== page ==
Git workshop

Filip Pytloun

Why Git?

Basics

Let's move to the practical part!

Prepare environment

mkdir workshop
cd workshop

Setup repository that will act like remote

git init --bare remote
echo "file://$(pwd)/remote"

--bare switch creates repository without working directory

Clone your empty "remote" repository into local directory

git clone file://$(pwd)/remote local

or the same result by adding remote into existing repository

remote="file://$(pwd)/remote"
mkdir local; cd local
git init
git remote add origin $remote

Show remote

cd local; git remote -v
origin       file:///home/filip/workshop/remote (fetch)
origin       file:///home/filip/workshop/remote (push)

Make some changes

Create file test.py
#!/usr/bin/env python
import __hello__
Show untracked files
git status -u
Stage files for commit
git add test.py
git status
To un-add files, you can remove them from staging
git reset test.py
Make a commit
git commit -m "My first commit"
git log
git status
Push commits to remote
git push origin master
You can also push your HEAD to different branch, eg to create new branch
git push origin HEAD:develop

Then you can use it for creating merge requests for code-review, etc. But don't forget you still have changes not commited into currently tracked branch master

You should also reference ticket id in your commit message. Each ticketing system has different hooks. For example Taiga:

My first commit, TG-123 #closed

Feature branches

It's usualy better to do work in separate feature branch and merge it into upstream branch when your work is over.

Create new branch
git branch feature
git checkout feature
Work on your feature, add some lines to test.py
import this
love=this
this is love
Show diff of your changes
git diff
Commit and push into your branch
git add -u
git commit -m "What is love?"
git push origin HEAD:feature

Fixing commits

Look at your last commit, with extra informations
git show --pretty=fuller
Enhance your feature
import antigravity
Update last commit in HEAD
git add -u
git commit --amend

What will now happen if you run following?

git push origin feature
To file:///home/filip/workshop/remote
 ! [rejected]        HEAD -> feature (non-fast-forward)
error: failed to push some refs to 'file:///home/filip/workshop/remote'
hint: Updates were rejected because the tip of your current branch is behind
hint: its remote counterpart. Integrate the remote changes (e.g.
hint: 'git pull ...') before pushing again.
hint: See the 'Note about fast-forwards' in 'git push --help' for details.

You can't update commits that you already pushed into remote! Otherwise you would change the history which is not a good idea and usualy not allowed.

But if you really want to force push to your branch or fork, you can. it will also update merge request if you have created one.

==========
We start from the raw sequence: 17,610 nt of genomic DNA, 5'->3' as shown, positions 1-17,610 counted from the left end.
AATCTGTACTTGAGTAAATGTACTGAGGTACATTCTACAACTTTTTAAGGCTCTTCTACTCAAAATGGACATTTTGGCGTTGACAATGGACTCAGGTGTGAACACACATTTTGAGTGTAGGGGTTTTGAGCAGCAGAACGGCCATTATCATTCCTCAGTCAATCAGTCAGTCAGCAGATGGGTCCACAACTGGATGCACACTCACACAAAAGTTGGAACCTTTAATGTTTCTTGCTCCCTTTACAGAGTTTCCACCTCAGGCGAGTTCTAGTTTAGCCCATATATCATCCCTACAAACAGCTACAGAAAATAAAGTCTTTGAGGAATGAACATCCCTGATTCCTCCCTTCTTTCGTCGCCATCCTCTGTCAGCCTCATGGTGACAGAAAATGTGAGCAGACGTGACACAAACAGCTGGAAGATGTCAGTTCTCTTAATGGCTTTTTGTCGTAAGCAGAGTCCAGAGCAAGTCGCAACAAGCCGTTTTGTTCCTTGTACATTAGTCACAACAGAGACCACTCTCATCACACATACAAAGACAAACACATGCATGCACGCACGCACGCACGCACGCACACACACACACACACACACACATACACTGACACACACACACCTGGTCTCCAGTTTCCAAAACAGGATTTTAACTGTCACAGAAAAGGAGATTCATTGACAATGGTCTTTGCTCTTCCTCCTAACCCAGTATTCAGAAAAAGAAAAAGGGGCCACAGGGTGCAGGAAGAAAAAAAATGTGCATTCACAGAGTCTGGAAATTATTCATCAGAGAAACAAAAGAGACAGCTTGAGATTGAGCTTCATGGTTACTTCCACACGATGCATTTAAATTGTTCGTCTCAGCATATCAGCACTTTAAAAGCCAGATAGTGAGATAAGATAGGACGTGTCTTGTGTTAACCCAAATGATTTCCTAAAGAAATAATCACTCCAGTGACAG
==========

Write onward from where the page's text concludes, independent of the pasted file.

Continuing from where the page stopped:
git push origin feature -f

Pulling changes

Sync your feature branch with upstream master branch
git pull --rebase origin master

Always use --rebase option when pulling changes from remote, otherwise git will create merge commit and mess up your commit log.

Merging branches

Let's say your feature is complete. You can let someone know about your merge request and tell him to merge it or you may want to merge branches manually.

Checkout back to master and sync it with origin
git checkout master
git pull --rebase
Simulate some changes in master branch that happened in a meanwhile
echo test > test1.py
git add test1.py
git commit -m "Meanwhile changes"
git push origin master
Merge your feature branch into master
git merge feature
You can also merge remote branches
git pull origin feature

Notice the merge commit that appeared because we haven't used --rebase option which does pull first and then apply your commits.

Tags

Tag reference for object. Usualy used to determine versions.

Create tag
git tag v1.0
Push tag to origin
git push origin v1.0

You can also checkout tag as it would be branch. In fact you can checkout to any object (eg. commit) if you like.

git checkout -b version-1.0 v1.0
git branch

Stash

Stash is used to save local changes and use them later. You need to stash your changes before pulling/rebasing.

Stash changes
git stash save "my changes"
List stash
git stash list
Pop changes out of stash
git stash pop 'stash@{0}'

Hard and soft reset

You can use git reset to modify index and optinally working tree.

Soft reset doesn't touch working tree, only resets HEAD to given commit

Hard reset resets both index and working tree. Any changes are discarded.

You can reset to commit or reference commit relatively
git reset --hard 58aa3aada4f20dfed36f2d78a123d5d7b287cbdd
git reset --soft 'HEAD^1'

Reflog

Reflog is mechanism to record changes when branches are updated.

Even if you think you have lost something, eg. by hard reset, you are wrong. Almost all changes can be undone with reflog.

Show reflog
git reflog
Use reflog hashes to reset
git reset --hard 729491c

Also this reset appears in reflog and can be undone :-)

Gitflow

Branches in Gitflow

feature/*

feature branches, merged into develop. Best use ticket id as a reference.

develop

where all development happens

release/*

branched release from develop, merged into master

master

production stable code

hotfix/*

special hotfix branches, merged into master

Questions? :-)

Reference

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